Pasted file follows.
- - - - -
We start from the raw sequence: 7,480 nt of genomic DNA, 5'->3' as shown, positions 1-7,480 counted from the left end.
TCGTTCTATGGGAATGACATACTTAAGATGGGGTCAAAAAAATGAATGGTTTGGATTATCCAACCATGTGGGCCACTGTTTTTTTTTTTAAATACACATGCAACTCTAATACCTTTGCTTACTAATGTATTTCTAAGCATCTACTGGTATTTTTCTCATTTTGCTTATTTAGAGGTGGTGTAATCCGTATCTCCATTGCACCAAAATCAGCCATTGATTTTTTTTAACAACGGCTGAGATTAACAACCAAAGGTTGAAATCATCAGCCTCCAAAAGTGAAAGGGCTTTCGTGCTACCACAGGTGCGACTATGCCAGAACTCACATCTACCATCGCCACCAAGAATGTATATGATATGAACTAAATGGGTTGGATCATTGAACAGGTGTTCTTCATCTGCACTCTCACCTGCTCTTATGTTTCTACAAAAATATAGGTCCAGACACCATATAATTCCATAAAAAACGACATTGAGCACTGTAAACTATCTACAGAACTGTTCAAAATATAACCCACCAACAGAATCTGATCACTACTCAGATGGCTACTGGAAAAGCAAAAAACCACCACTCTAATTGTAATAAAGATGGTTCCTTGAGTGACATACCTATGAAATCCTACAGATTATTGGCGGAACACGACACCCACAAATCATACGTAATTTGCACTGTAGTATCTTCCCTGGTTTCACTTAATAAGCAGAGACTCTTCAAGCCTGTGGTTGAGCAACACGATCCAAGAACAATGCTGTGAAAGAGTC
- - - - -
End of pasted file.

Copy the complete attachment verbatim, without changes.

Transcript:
We start from the raw sequence: 7,480 nt of genomic DNA, 5'->3' as shown, positions 1-7,480 counted from the left end.
TCGTTCTATGGGAATGACATACTTAAGATGGGGTCAAAAAAATGAATGGTTTGGATTATCCAACCATGTGGGCCACTGTTTTTTTTTTTAAATACACATGCAACTCTAATACCTTTGCTTACTAATGTATTTCTAAGCATCTACTGGTATTTTTCTCATTTTGCTTATTTAGAGGTGGTGTAATCCGTATCTCCATTGCACCAAAATCAGCCATTGATTTTTTTTAACAACGGCTGAGATTAACAACCAAAGGTTGAAATCATCAGCCTCCAAAAGTGAAAGGGCTTTCGTGCTACCACAGGTGCGACTATGCCAGAACTCACATCTACCATCGCCACCAAGAATGTATATGATATGAACTAAATGGGTTGGATCATTGAACAGGTGTTCTTCATCTGCACTCTCACCTGCTCTTATGTTTCTACAAAAATATAGGTCCAGACACCATATAATTCCATAAAAAACGACATTGAGCACTGTAAACTATCTACAGAACTGTTCAAAATATAACCCACCAACAGAATCTGATCACTACTCAGATGGCTACTGGAAAAGCAAAAAACCACCACTCTAATTGTAATAAAGATGGTTCCTTGAGTGACATACCTATGAAATCCTACAGATTATTGGCGGAACACGACACCCACAAATCATACGTAATTTGCACTGTAGTATCTTCCCTGGTTTCACTTAATAAGCAGAGACTCTTCAAGCCTGTGGTTGAGCAACACGATCCAAGAACAATGCTGTGAAAGAGTC